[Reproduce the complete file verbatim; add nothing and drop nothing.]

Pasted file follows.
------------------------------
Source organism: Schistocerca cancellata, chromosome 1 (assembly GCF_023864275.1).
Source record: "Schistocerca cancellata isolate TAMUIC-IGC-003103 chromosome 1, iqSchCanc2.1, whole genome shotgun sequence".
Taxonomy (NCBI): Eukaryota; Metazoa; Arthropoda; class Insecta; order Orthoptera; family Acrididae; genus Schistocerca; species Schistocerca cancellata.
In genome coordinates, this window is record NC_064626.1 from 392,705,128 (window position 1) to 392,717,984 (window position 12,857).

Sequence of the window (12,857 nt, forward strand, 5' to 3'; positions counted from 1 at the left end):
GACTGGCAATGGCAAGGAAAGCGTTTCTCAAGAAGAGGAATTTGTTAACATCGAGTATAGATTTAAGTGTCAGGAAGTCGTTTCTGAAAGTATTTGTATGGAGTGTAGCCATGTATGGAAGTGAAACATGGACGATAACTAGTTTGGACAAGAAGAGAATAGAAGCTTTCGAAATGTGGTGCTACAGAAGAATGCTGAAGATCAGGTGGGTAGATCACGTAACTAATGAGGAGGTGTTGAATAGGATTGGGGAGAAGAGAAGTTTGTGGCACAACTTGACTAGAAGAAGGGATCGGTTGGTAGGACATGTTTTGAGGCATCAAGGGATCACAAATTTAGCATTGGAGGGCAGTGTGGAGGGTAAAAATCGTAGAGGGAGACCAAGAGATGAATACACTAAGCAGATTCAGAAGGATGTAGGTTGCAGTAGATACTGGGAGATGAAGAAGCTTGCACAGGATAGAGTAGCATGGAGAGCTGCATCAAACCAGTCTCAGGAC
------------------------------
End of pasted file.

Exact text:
Source organism: Schistocerca cancellata, chromosome 1 (assembly GCF_023864275.1).
Source record: "Schistocerca cancellata isolate TAMUIC-IGC-003103 chromosome 1, iqSchCanc2.1, whole genome shotgun sequence".
Taxonomy (NCBI): Eukaryota; Metazoa; Arthropoda; class Insecta; order Orthoptera; family Acrididae; genus Schistocerca; species Schistocerca cancellata.
In genome coordinates, this window is record NC_064626.1 from 392,705,128 (window position 1) to 392,717,984 (window position 12,857).

Sequence of the window (12,857 nt, forward strand, 5' to 3'; positions counted from 1 at the left end):
GACTGGCAATGGCAAGGAAAGCGTTTCTCAAGAAGAGGAATTTGTTAACATCGAGTATAGATTTAAGTGTCAGGAAGTCGTTTCTGAAAGTATTTGTATGGAGTGTAGCCATGTATGGAAGTGAAACATGGACGATAACTAGTTTGGACAAGAAGAGAATAGAAGCTTTCGAAATGTGGTGCTACAGAAGAATGCTGAAGATCAGGTGGGTAGATCACGTAACTAATGAGGAGGTGTTGAATAGGATTGGGGAGAAGAGAAGTTTGTGGCACAACTTGACTAGAAGAAGGGATCGGTTGGTAGGACATGTTTTGAGGCATCAAGGGATCACAAATTTAGCATTGGAGGGCAGTGTGGAGGGTAAAAATCGTAGAGGGAGACCAAGAGATGAATACACTAAGCAGATTCAGAAGGATGTAGGTTGCAGTAGATACTGGGAGATGAAGAAGCTTGCACAGGATAGAGTAGCATGGAGAGCTGCATCAAACCAGTCTCAGGAC